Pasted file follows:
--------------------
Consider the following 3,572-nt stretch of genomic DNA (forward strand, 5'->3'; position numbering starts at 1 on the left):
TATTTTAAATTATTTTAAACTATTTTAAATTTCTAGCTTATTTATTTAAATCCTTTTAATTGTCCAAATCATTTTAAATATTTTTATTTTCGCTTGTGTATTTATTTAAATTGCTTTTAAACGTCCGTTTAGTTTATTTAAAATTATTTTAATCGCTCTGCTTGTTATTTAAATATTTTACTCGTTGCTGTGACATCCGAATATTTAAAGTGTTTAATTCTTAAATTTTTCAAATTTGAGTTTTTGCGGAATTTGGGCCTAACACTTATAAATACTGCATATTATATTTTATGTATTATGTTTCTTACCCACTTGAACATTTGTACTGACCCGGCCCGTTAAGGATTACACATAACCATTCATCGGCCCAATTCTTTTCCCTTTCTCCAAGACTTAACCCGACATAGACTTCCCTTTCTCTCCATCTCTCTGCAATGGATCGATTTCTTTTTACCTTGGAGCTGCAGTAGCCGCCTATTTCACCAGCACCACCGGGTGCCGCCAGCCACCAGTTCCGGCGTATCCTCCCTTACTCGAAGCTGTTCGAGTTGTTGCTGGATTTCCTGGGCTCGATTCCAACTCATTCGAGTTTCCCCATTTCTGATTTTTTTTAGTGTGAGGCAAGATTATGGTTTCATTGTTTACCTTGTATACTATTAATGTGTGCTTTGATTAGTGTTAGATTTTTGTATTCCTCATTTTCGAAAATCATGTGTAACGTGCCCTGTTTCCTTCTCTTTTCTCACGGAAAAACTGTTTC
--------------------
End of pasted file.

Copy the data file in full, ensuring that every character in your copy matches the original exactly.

Consider the following 3,572-nt stretch of genomic DNA (forward strand, 5'->3'; position numbering starts at 1 on the left):
TATTTTAAATTATTTTAAACTATTTTAAATTTCTAGCTTATTTATTTAAATCCTTTTAATTGTCCAAATCATTTTAAATATTTTTATTTTCGCTTGTGTATTTATTTAAATTGCTTTTAAACGTCCGTTTAGTTTATTTAAAATTATTTTAATCGCTCTGCTTGTTATTTAAATATTTTACTCGTTGCTGTGACATCCGAATATTTAAAGTGTTTAATTCTTAAATTTTTCAAATTTGAGTTTTTGCGGAATTTGGGCCTAACACTTATAAATACTGCATATTATATTTTATGTATTATGTTTCTTACCCACTTGAACATTTGTACTGACCCGGCCCGTTAAGGATTACACATAACCATTCATCGGCCCAATTCTTTTCCCTTTCTCCAAGACTTAACCCGACATAGACTTCCCTTTCTCTCCATCTCTCTGCAATGGATCGATTTCTTTTTACCTTGGAGCTGCAGTAGCCGCCTATTTCACCAGCACCACCGGGTGCCGCCAGCCACCAGTTCCGGCGTATCCTCCCTTACTCGAAGCTGTTCGAGTTGTTGCTGGATTTCCTGGGCTCGATTCCAACTCATTCGAGTTTCCCCATTTCTGATTTTTTTTAGTGTGAGGCAAGATTATGGTTTCATTGTTTACCTTGTATACTATTAATGTGTGCTTTGATTAGTGTTAGATTTTTGTATTCCTCATTTTCGAAAATCATGTGTAACGTGCCCTGTTTCCTTCTCTTTTCTCACGGAAAAACTGTTTC